Wednesday, February 17, 2016

Second Year Teaching

As you can see by my crazy consistent posting, teaching as a second year teacher has been tough.  And, being the loving and generous author I am, I want to walk you through why it is so tough subject by subject.

All New Kids
Ok, this one sounds like a no brainer, but as a 1st year teacher, you find tricks that work with your group of quiz.  Talking out of turn?  Participation points.  Oodles of latework?  Ironclad latework policy second semester.  Basically, everything you came up with is tailored to that group of students and their needs and idiosyncrasies.  In my case, I had a sweet but chatty group of freshmen, so a lot of the management tools I had to use were based around talking out of turn.  This year, I have some personalities.  While they are still talkative, they are not quite as sweet about it.  There is a great deal more time spent dealing with negative interactions or trying to dissuade really inappropriate language and conversations. This is a very different challenge and requires a different skill set.

There's a flip side to this, of course.  In some cases, your following class benefits from your previous knowledge.  You'll find you can explain certain things way better if you were able to teach the same lessons both years.  However, many teachers I have known have had the most change in curriculum the first two years.  Even if you feel you have a strong set of lessons and activities, things happen.  Materials can run out, maybe your students are more or less advanced or maybe you just do not like how it addressed the standards previously and need to tweak it.  No matter what, changes are tough and you'll have a lot of them.

People Expect More of You
Especially if you don't change schools, you have proven that you can be a contributing part of the community.  Mainly, you survived.  And in some cases, this means you will find yourself in a leadership position, whether you feel ready or not.  In some ways, this can be fantastic.  You can really see how a school works and gain some great experience.  In some ways, this can be exhausting.  Seeing how a school works makes you realize how many moving parts there really are.  It makes your really respect all the administration do.

Also, expectations of abilities of teachers increases greatly.  I relate it to how the expectations jump for students from middle school to high school, even if they really don't mature that much over the summer.  You will be expected to be just better overall, and in many ways, you will be.  You'll find tricks to grade more efficiently, you'll get better at doing things on time, you'll be better about contacting families and managing a classroom, but you by no means will be perfect or meet the expectations of others sometimes.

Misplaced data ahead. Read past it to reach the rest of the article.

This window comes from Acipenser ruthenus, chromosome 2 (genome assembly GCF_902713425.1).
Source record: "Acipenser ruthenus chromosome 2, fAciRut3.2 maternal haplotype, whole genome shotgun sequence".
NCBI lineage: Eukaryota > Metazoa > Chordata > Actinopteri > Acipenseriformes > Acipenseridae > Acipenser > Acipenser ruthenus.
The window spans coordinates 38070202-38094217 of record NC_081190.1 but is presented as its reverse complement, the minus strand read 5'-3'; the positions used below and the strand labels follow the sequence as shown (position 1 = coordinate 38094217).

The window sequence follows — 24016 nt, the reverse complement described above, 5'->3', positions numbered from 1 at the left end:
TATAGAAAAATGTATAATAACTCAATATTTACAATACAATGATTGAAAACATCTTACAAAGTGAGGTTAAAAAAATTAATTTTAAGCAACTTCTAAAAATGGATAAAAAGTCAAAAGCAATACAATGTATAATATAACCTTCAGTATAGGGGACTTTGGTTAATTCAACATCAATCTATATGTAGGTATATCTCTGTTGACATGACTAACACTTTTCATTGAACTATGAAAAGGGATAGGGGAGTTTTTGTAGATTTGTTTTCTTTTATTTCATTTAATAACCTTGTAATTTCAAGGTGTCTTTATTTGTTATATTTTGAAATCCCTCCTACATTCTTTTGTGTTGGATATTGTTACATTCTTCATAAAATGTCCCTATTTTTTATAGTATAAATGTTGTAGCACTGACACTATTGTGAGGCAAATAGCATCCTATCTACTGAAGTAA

People also expect you to know more things.  I have now been part of a few research projects, so if you need a good interview, you know who to look for.  Answer:  it may not be me.  While I do have some knowledge, it's very narrow and specific.  And yet, people love to study second year teachers.  Maybe it's a sophomore situation.  You are just starting to know how much you don't know.

You Expect More of You
I am my own hardest critic.  Whenever I have observations or evaluations, I see everything going wrong in the space and none of what is going right.  I tell myself that these things that are happening should not be issues any more.  My brain says "YOU HAVE DONE THIS BE PERFECT" and yet, I can't.  There's only so much 'can' in my body and sometimes, I run out.  I think this leads well into the fact that I have way less patience now with students and with myself.

You Have Way Less Patience
Yeah, remember how tired you were last year?  Multiply that by two.  You will have all of the baggage of prior students as well as current and almost no way to handle it constructively.  Ok, I'm exaggerating, but that's what it feels like a lot of the time.  I have not learned how to let some things slide, or I feel bad because I am letting more slide or mad because I take work home mentally and physically.  I feel like I had this youthful exuberance last year like YAY I'M A REAL TEACHER and now I sometimes just feel old and frustrated.  I'm also a bit of an idiot and made like three major life changing decisions in the span of the last six months (marriage, moving, job) and so I am really, really in my bones tired.  I don't know if anyone but my dad and my fiance really can see how tired I am.  I think I thought it would go away this year, and in some ways it has been less severe, but then I had to go and add on more stuff to do.  So this may be less about being a second year teacher, and more about just being me.


While all of this looks like a bunch of sadness and complaining, I do think I have improved but I just needed to vent.  I think I just needed this moment.  Positives to follow.
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